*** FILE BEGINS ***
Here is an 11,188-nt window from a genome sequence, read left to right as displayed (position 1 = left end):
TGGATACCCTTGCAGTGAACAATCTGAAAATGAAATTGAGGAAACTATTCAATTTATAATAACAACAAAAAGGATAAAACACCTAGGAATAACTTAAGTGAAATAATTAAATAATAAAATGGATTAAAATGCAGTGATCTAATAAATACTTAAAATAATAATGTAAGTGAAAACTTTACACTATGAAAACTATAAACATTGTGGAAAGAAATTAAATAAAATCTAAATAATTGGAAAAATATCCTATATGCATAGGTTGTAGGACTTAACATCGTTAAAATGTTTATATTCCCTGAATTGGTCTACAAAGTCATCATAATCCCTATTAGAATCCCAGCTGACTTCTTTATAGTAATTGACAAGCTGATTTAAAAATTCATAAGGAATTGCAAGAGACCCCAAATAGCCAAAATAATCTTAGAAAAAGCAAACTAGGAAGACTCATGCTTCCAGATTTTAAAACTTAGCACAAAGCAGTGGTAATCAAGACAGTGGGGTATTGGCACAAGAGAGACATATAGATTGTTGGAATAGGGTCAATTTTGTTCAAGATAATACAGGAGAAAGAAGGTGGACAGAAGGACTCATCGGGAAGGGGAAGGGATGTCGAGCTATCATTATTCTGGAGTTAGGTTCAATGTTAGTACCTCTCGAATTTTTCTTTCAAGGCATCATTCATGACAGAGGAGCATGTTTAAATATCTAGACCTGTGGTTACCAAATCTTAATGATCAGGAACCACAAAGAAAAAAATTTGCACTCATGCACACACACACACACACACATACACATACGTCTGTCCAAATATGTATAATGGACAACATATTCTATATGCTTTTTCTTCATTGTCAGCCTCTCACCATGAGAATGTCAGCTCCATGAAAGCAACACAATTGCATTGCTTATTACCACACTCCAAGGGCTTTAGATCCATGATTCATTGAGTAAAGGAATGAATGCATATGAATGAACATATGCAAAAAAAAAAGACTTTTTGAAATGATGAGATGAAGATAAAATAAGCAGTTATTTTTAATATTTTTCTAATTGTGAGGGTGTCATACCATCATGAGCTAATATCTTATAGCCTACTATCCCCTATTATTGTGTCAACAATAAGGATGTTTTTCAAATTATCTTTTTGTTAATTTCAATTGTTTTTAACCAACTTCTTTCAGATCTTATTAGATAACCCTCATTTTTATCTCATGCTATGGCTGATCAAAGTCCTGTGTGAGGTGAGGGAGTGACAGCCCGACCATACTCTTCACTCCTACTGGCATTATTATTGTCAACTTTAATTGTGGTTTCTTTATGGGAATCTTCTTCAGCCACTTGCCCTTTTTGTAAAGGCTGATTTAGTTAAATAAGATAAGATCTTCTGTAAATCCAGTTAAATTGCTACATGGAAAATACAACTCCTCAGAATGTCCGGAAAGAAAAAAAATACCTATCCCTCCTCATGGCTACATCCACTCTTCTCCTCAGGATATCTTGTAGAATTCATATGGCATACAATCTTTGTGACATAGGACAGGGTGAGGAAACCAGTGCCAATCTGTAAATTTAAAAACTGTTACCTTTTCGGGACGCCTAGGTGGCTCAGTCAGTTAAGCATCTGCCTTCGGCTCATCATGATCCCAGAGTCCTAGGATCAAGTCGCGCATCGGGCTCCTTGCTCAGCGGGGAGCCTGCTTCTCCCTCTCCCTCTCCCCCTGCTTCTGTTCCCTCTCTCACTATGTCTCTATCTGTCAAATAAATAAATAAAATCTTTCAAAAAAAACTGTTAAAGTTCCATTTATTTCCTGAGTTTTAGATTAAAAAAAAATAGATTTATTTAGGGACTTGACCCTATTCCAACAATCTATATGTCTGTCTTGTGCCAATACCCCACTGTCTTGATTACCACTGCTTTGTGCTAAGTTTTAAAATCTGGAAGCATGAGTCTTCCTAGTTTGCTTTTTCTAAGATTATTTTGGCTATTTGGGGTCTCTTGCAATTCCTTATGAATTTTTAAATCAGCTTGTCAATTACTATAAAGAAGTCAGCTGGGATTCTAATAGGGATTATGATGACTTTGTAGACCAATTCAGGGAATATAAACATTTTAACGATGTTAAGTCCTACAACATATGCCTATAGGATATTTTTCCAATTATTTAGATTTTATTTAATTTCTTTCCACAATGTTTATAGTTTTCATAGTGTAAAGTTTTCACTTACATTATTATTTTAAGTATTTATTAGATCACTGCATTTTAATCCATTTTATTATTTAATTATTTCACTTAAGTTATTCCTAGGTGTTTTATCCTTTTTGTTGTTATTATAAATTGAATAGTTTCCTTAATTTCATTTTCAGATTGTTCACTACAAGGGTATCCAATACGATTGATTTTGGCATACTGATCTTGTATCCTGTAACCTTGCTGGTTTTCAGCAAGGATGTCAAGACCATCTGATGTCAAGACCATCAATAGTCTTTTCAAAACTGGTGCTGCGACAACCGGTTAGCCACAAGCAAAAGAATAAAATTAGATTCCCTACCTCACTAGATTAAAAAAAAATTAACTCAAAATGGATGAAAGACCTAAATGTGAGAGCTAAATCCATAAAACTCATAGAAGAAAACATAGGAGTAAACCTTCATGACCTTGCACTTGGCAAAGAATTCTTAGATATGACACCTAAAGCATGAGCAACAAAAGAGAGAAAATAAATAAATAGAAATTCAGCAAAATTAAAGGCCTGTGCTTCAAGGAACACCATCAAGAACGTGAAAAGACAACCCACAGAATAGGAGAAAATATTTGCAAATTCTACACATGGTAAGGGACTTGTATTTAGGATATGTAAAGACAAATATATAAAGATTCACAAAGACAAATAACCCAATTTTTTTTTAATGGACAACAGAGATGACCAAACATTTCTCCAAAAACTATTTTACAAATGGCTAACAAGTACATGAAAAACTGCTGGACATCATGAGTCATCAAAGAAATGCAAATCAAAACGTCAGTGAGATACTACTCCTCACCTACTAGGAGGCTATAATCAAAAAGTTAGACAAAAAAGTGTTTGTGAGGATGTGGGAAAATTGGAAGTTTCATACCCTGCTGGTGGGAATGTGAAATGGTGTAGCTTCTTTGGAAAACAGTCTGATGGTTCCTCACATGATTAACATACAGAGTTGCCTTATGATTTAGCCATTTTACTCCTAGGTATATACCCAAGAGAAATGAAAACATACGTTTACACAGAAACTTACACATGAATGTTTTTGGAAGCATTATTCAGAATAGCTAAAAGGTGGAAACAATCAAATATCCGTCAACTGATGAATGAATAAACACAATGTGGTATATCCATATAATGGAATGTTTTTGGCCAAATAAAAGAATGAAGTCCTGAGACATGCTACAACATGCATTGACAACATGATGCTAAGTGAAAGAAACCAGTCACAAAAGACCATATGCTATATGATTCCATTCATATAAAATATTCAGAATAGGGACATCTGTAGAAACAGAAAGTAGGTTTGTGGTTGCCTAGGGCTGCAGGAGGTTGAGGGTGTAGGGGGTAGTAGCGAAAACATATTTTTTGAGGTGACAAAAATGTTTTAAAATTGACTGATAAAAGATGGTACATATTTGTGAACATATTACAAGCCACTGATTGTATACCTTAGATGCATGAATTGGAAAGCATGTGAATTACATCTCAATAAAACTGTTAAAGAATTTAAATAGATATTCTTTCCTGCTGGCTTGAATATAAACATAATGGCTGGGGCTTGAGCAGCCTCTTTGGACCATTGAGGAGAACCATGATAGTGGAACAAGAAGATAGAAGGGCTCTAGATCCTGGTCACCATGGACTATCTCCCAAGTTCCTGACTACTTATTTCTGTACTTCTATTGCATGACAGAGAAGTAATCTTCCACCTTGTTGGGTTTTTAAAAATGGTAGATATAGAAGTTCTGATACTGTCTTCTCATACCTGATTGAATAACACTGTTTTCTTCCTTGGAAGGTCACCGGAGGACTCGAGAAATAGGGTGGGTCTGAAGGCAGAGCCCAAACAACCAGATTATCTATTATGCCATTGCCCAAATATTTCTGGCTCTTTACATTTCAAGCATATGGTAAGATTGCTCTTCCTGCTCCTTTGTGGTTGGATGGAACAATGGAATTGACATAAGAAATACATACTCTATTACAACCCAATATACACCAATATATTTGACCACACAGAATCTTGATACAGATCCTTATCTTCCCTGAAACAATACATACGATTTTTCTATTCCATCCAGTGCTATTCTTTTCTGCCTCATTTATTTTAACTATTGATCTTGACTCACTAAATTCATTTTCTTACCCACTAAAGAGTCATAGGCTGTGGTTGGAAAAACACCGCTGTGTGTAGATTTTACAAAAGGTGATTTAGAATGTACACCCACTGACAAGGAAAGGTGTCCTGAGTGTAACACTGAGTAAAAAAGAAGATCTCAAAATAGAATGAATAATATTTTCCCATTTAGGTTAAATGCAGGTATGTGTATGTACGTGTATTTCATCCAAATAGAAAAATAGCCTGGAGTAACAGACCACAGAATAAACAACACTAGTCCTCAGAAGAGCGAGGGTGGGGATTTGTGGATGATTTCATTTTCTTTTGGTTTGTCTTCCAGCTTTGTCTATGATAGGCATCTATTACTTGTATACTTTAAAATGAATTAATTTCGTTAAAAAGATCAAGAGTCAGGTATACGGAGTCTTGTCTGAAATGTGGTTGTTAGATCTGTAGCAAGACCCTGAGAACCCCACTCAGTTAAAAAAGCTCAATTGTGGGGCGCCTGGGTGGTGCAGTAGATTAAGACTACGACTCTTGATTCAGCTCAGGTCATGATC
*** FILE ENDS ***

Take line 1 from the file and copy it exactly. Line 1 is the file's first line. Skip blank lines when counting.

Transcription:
Here is an 11,188-nt window from a genome sequence, read left to right as displayed (position 1 = left end):